Overheated Engine not starting

Just finished driving through the Badlands and the got on the interstate driving at about 75mph. Everthing was fine for the the first 50 miles and then the car just lost power, steam was coming out under the hood and there’s no serious service within the next 100 miles or so. We pulled over, let the engine cool and added a couple gallons of water, started the car and went another 6 miles with the engine running very roughly, probaly missing some cylinders, and then it died again and did the overheating bit. This time there was no starting up again.

Car has since been towed home and this is what has been done so far.

Oil was clean, nothing white or foamy in it. Never blew any smoke much less white smoke. Transmission fluid looks good and does not smell burnt.

New Crankshaft sensor, new timing chain and sprockets. Replace fuel filter.

Prior to the trip: changed fuel injectors because we where trying to stop a slight hesitancey when going up a hill. Cleaned air filter and changed oil. checked all fluids.

Engine is a 3.0 V6 OHV (not a DOHV)

Problem: The engine turns but never starts. Took spark plug out and put on block and they where firing. You can smell gas as though it was flooded. While we where putting on the timing chain we never got a good reading on compression in the cylinders but it was pretty hard to turn the crankshaft when there should have been compression. My son noticed that the shop rag that was over the intake manifold would bulg upward as though gasses where being pushed through the intake (I’m pretty sure that isn’t good either)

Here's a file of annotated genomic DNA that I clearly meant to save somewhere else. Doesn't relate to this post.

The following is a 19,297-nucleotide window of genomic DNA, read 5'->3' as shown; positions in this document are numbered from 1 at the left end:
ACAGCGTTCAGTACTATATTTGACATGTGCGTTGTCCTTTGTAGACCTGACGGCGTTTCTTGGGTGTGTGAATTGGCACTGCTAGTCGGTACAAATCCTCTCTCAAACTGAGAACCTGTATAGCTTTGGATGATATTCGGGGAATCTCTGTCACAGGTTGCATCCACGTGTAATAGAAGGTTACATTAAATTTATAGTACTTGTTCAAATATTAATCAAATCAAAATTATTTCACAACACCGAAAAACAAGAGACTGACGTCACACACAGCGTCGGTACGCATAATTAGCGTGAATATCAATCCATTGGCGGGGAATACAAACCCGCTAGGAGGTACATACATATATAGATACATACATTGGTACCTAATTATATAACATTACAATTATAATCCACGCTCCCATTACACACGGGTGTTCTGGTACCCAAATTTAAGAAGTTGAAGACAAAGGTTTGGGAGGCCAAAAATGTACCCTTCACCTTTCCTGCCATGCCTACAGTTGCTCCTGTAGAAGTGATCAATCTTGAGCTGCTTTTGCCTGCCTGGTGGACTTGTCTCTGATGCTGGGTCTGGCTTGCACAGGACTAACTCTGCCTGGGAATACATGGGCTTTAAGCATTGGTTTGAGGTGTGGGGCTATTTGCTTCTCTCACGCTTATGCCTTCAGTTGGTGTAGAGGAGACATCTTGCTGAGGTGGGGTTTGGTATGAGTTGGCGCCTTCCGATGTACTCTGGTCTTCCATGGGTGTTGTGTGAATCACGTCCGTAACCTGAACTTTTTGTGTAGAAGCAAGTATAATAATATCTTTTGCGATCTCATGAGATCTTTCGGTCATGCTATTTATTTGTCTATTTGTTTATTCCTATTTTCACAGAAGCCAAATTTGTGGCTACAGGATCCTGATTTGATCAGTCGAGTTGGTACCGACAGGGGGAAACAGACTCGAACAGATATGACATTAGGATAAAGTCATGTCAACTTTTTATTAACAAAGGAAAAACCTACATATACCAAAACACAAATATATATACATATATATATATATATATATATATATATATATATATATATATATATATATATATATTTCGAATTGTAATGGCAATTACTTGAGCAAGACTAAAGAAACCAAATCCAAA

Let me see if I’ve got this straight: You were driving on the highway, and after the first 50 miles it simply lost power with no warning? Had it been overheating before this happened? What did your temperature gauge tell you?

So you pulled over and found there was no coolant in the engine, correct? Could you see a leak anywhere? What was the temperature gauge doing when you tried driving it again? Did it indicate an overheat condition at this point?

More information about the initial failures would be helpful, but based on what I’ve read I think that a coolant leak sprung itself while you were driving, and the engine overheated and died. THEN you drove it another six miles with only water (which boils too soon to effectively cool the engine), during which it was running very rough and clearly not heathily, and possibly continuously overheated this entire time.

Barring some miracle, I’m guessing this engine is history. A compression check needs to be done to determine the extent of any damage.

It hadn’t overheated for about a year, after we replaced the water pump. Since that time it hadn’t overheated until this moment.

Temerature guage was maxed and maxed the second time also but showed normal when we first took off.

Other than the overflow we couldn’t see any leaks.

Question: What is it about the overheating that causes the engine to be no good. It is it because the headgaskets are shot? Would replacing the headgasket(s) solve anything?

I bought a compression tester and ran it on cylinder 1 and got about 100psi but when we tried to do the same thing by manually turning the crankshaft we got zilch. Not sure if I really know what I’m doing with a compression tester.